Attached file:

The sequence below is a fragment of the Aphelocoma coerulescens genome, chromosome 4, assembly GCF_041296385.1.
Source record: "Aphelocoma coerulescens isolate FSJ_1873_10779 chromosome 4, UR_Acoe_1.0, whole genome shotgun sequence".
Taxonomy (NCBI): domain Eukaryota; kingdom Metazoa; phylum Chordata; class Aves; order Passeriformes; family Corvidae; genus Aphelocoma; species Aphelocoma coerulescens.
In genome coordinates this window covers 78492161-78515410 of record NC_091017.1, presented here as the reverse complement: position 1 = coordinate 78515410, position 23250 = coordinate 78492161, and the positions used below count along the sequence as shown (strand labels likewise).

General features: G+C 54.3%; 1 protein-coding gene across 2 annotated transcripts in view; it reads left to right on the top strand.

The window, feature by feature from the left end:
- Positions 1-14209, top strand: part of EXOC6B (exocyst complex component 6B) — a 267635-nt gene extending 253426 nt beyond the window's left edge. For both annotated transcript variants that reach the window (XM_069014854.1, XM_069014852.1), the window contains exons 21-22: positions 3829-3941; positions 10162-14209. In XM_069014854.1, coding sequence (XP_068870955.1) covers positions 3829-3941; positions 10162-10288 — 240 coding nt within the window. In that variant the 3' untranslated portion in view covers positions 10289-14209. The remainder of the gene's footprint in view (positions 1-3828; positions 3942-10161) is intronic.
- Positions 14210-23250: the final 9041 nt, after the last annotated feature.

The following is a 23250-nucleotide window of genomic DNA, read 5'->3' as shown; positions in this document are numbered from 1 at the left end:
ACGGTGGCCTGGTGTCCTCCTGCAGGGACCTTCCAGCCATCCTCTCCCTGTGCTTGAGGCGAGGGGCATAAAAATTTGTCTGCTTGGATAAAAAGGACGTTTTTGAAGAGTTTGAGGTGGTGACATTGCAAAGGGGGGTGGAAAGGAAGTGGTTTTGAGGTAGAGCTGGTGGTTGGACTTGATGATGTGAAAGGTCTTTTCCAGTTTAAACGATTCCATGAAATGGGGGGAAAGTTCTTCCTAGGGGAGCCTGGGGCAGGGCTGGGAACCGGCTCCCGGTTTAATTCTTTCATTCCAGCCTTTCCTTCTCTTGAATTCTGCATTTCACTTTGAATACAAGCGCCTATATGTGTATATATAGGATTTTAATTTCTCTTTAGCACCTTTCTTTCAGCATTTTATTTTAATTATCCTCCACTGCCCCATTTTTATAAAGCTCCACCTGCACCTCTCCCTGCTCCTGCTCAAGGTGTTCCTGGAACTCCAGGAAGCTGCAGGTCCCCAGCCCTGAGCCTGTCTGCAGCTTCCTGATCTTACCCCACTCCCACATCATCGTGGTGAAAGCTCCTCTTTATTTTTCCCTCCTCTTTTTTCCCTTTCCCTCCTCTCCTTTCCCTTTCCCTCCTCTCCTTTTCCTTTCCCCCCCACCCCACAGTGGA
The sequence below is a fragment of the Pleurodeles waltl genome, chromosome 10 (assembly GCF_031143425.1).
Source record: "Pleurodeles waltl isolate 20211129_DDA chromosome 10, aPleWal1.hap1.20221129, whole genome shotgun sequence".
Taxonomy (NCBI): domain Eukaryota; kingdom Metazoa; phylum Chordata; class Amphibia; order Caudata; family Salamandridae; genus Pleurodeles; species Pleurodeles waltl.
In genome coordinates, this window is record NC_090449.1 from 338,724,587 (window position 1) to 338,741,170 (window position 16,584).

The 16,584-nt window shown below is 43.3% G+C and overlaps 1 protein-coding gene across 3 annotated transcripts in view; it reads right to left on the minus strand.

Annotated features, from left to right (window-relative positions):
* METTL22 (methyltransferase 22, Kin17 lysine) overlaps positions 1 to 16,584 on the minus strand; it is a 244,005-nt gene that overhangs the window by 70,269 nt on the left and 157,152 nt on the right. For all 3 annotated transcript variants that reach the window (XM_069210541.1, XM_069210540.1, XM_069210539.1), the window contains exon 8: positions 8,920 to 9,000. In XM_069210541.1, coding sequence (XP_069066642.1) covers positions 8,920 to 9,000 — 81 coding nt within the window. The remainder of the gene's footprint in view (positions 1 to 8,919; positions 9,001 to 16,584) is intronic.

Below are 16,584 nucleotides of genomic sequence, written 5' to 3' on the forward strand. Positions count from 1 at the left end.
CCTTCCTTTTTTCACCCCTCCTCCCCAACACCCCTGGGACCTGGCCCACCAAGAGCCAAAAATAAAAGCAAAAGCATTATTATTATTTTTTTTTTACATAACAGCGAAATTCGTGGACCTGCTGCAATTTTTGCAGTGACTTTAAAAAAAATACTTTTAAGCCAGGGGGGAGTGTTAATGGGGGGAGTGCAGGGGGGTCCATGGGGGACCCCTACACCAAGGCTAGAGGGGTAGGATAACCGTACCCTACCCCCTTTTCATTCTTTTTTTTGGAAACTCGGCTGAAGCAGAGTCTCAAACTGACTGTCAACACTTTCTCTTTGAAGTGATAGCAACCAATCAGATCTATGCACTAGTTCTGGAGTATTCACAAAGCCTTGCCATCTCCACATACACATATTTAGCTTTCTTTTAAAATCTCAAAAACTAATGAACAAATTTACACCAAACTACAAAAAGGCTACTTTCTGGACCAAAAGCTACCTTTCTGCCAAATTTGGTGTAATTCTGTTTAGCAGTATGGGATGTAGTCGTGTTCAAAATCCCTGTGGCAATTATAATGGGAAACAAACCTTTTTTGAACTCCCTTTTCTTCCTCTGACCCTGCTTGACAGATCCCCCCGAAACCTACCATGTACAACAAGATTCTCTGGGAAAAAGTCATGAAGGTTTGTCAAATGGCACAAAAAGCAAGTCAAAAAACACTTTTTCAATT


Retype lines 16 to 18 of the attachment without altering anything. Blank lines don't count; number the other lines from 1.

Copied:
Annotated features, from left to right (window-relative positions):
* METTL22 (methyltransferase 22, Kin17 lysine) overlaps positions 1 to 16,584 on the minus strand; it is a 244,005-nt gene that overhangs the window by 70,269 nt on the left and 157,152 nt on the right. For all 3 annotated transcript variants that reach the window (XM_069210541.1, XM_069210540.1, XM_069210539.1), the window contains exon 8: positions 8,920 to 9,000. In XM_069210541.1, coding sequence (XP_069066642.1) covers positions 8,920 to 9,000 — 81 coding nt within the window. The remainder of the gene's footprint in view (positions 1 to 8,919; positions 9,001 to 16,584) is intronic.

Below are 16,584 nucleotides of genomic sequence, written 5' to 3' on the forward strand. Positions count from 1 at the left end.